# 6. Algebraic Solution of Systems of Equations

## Solution by Substitution

Similar to the linear case in the previous section, we can solve a system of equations by substitutiong one of the expressions given into the other expression. Our solution will be a set of `x`-`y` coordinates.

### Example 1

Solve the system of equations algebraically:

y=x+ 1

x^{2}+y^{2}= 25

Answer

We recognize that this is a straight line intersecting a circle. (See more on the circle.)

We may have:

- no intersection point
- 1 intersection point
- 2 intersection points

We can simply substitute the right hand side of the first equation into the second equation:

x^{2}+ (x+ 1)^{2}= 25

This gives:

x^{2}+x^{2}+ 2x+ 1 = 252

x^{2}+ 2x− 24 = 0

x^{2}+x− 12 = 0(

x+ 4)(x− 3) = 0

So `x = −4` or `x = 3`.

This gives our intersecting points to be: `(−4, −3)` and `(3, 4)`.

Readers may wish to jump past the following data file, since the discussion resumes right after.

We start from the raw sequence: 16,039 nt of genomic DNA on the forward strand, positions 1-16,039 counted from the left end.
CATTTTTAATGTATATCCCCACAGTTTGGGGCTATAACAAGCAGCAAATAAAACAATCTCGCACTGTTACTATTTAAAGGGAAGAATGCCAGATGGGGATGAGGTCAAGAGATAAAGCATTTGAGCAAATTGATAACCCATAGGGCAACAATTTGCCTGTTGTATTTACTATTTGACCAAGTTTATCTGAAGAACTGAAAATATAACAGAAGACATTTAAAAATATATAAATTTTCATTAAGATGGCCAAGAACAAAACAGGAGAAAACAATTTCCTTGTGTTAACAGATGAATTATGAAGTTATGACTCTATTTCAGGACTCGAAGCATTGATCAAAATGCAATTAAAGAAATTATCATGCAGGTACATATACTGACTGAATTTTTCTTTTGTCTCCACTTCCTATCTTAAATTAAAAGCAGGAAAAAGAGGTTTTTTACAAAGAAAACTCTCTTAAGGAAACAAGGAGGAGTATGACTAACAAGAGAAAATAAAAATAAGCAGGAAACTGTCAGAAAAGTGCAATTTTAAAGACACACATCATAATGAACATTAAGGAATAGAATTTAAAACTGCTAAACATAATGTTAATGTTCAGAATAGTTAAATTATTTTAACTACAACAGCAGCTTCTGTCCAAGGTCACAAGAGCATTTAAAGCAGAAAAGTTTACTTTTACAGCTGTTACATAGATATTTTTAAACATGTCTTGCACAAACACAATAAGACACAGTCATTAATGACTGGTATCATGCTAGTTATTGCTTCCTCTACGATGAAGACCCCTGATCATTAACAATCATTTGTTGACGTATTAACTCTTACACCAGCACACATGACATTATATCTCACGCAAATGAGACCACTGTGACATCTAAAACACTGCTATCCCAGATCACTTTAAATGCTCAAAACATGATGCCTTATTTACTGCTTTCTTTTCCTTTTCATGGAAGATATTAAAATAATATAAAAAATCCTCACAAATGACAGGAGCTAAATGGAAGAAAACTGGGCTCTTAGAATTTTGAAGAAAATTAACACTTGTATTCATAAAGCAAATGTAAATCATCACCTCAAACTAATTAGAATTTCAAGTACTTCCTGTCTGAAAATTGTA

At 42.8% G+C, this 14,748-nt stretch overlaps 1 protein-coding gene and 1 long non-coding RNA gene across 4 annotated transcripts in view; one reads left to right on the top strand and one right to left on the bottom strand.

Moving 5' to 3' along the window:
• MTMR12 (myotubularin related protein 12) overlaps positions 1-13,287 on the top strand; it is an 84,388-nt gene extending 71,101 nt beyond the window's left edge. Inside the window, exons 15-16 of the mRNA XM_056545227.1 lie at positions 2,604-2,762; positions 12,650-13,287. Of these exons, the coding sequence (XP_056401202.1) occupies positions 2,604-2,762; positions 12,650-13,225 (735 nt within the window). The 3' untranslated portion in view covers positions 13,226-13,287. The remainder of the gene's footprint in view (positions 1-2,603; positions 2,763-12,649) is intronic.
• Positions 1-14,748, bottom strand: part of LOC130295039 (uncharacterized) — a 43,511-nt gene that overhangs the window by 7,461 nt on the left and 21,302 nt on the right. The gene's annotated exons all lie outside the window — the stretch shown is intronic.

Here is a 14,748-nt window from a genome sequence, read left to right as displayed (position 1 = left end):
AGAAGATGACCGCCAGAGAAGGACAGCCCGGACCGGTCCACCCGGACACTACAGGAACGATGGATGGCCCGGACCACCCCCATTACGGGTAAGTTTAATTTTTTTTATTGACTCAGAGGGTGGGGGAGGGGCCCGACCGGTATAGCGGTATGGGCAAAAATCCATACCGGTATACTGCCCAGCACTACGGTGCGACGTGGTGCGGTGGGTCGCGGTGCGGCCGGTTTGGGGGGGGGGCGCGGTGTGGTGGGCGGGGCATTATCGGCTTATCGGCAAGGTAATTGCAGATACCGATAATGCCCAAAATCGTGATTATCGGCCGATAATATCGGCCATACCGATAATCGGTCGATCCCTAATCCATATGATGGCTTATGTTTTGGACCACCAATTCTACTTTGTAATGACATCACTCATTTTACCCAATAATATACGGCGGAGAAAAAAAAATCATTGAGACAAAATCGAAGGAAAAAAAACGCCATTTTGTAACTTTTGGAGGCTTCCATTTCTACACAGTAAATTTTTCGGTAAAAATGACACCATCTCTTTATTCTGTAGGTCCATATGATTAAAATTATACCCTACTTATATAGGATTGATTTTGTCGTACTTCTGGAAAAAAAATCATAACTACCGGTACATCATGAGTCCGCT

Is it correct? The graph showing the line intersecting the circle is as follows:

Graphs of `y = x+1` and `x^2+y^2=25`: Intersection line and circle

We can see from the graph that our solutions `(−4, −3)` and `(3, 4)` are correct.

## Solution by Addition or Subtraction

This method works by **eliminating** one of the variables
from the equations. We then find the value(s) of the remaining
variable.

### Example 2

Solve the system of equations by adding or subtracting

x^{2}+y= 5

x^{2}+y^{2}= 25

Answer

NOTE: This system represents a **parabola** intersecting a
**circle***.* We expect: